This is a discussion on Federal Court Blocks Bloomberg Move within the The Second Amendment & Gun Legislation Discussion forums, part of the Related Topics category; A Federal District Court in Georgia blocked a Bloomberg move to have a lawsuit moved to New York. Maybe he'll get what's coming after all. ...
A Federal District Court in Georgia blocked a Bloomberg move to have a lawsuit moved to New York. Maybe he'll get what's coming after all.
HA HA HA HA HA
I'm not clear on this part:"We are pleased that the case Adventure Outdoors has filed against Mayor Bloomberg and others will remain before a federal district court here in Georgia, governed by Georgia law, and to be heard by a Georgia jury," Barr stated.
If it's in federal court, why would it be "governed by Georgia law"? Is that the way it works?
What, still haven't arrested the ring leader of a very public straw purchase gang yet... Animal Farm right there folks...
In United States law, diversity jurisdiction is a concept used in civil procedure to refer to the situation in which a U.S. (federal) district court has subject matter jurisdiction to hear a civil case due to the parties being "diverse" in citizenship, generally indicating that they are citizens of different states (corporate parties, and non-U.S. citizens can also be included). Diversity jurisdiction and federal question jurisdiction (i.e. jurisdiction over issues arising under federal law) constitute the two primary sources of subject matter jurisdiction in U.S. federal courts.
The United States Constitution, Article III, § 2 gives the U.S. Congress the power to permit federal courts to hear diversity cases through legislation authorizing such jurisdiction. The provision was included because the framers of the Constitution were concerned that, where a case was brought in one state involving parties from both that state and another, the state court might be biased towards the party from its own state. Congress first exercised that power and granted federal trial district courts diversity jurisdiction in the Judiciary Act of 1789. Diversity jurisdiction is presently codified at 28 U.S.C. § 1332.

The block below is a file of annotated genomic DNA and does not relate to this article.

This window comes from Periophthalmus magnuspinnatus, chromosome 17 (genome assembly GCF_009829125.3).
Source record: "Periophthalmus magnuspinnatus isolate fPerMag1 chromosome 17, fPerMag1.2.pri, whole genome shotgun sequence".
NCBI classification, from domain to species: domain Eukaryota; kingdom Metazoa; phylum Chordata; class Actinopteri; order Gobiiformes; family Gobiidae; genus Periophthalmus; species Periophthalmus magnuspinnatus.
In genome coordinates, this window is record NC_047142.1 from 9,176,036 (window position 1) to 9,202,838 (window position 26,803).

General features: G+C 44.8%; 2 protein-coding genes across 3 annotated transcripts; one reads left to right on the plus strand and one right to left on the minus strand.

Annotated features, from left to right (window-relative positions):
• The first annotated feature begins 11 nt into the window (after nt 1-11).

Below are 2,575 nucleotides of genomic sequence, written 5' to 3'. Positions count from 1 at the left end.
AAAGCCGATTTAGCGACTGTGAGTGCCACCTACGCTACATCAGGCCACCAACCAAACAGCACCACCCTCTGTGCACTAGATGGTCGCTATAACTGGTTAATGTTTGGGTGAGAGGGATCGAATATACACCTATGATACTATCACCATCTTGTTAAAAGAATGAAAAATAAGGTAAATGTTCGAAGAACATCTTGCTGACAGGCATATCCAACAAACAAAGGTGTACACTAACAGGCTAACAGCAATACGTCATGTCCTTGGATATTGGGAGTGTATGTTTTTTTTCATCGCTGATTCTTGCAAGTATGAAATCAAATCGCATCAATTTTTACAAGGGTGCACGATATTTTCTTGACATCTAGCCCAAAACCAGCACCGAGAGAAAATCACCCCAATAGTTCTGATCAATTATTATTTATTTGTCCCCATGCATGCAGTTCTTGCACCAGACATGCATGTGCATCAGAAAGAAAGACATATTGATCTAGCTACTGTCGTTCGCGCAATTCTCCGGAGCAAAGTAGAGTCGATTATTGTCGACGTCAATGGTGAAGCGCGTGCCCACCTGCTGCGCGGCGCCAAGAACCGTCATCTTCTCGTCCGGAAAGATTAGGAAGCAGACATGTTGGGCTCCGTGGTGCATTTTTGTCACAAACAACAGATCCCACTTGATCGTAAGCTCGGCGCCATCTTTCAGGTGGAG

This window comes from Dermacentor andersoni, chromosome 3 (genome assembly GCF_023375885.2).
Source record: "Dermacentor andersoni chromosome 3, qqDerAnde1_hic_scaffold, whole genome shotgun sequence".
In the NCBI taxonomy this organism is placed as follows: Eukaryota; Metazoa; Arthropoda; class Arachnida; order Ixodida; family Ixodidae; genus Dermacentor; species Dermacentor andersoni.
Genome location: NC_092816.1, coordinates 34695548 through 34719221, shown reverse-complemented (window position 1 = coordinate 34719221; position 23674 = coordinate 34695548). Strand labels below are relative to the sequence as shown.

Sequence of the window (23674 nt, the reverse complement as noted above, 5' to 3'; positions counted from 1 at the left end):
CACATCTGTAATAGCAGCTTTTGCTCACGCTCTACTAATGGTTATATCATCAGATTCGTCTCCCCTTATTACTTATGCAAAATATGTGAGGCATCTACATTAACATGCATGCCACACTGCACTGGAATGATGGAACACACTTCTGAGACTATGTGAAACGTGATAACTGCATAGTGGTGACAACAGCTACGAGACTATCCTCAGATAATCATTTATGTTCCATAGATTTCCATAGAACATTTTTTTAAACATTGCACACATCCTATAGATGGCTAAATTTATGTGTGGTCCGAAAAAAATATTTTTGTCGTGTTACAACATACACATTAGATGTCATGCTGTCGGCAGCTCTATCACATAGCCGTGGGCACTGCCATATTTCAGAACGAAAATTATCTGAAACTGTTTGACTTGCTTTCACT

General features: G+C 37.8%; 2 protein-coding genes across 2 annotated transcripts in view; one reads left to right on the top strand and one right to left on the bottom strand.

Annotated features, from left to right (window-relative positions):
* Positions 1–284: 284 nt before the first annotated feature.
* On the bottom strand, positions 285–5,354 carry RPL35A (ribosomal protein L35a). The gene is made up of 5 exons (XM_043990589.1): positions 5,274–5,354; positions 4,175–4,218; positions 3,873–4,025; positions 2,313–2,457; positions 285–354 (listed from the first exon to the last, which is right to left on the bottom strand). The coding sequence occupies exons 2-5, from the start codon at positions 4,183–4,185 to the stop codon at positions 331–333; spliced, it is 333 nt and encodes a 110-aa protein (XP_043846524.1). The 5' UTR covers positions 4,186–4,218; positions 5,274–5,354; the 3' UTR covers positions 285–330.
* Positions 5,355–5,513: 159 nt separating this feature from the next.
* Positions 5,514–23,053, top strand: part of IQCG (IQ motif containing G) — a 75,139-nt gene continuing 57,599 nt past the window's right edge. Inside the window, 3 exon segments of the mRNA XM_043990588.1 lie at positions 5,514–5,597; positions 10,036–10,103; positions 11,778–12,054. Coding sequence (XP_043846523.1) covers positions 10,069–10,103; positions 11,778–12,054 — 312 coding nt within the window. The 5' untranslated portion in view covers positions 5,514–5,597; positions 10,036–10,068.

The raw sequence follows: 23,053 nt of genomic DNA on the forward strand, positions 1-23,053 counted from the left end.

Usually, in order for diversity jurisdiction to apply, none of the plaintiffs in a case can be from the same state as any of the defendants (complete diversity). A corporation is treated as a citizen of the state in which it is incorporated and the state in which its principal place of business is located, though a partnership or limited liability company is considered to have the citizenship of all of its constituent partners/members. Thus, a partnership with one partner sharing citizenship with an opposing party will destroy diversity of jurisdiction. Cities and towns (incorporated municipalities) are also treated as citizens of the states in which they are located, but states themselves are not considered citizens for the purpose of diversity. An alien (foreign national) who has been granted the status of U.S. permanent resident is treated as a citizen of the state where the alien resides.
The diversity jurisdiction statute also allows federal courts to hear cases in which: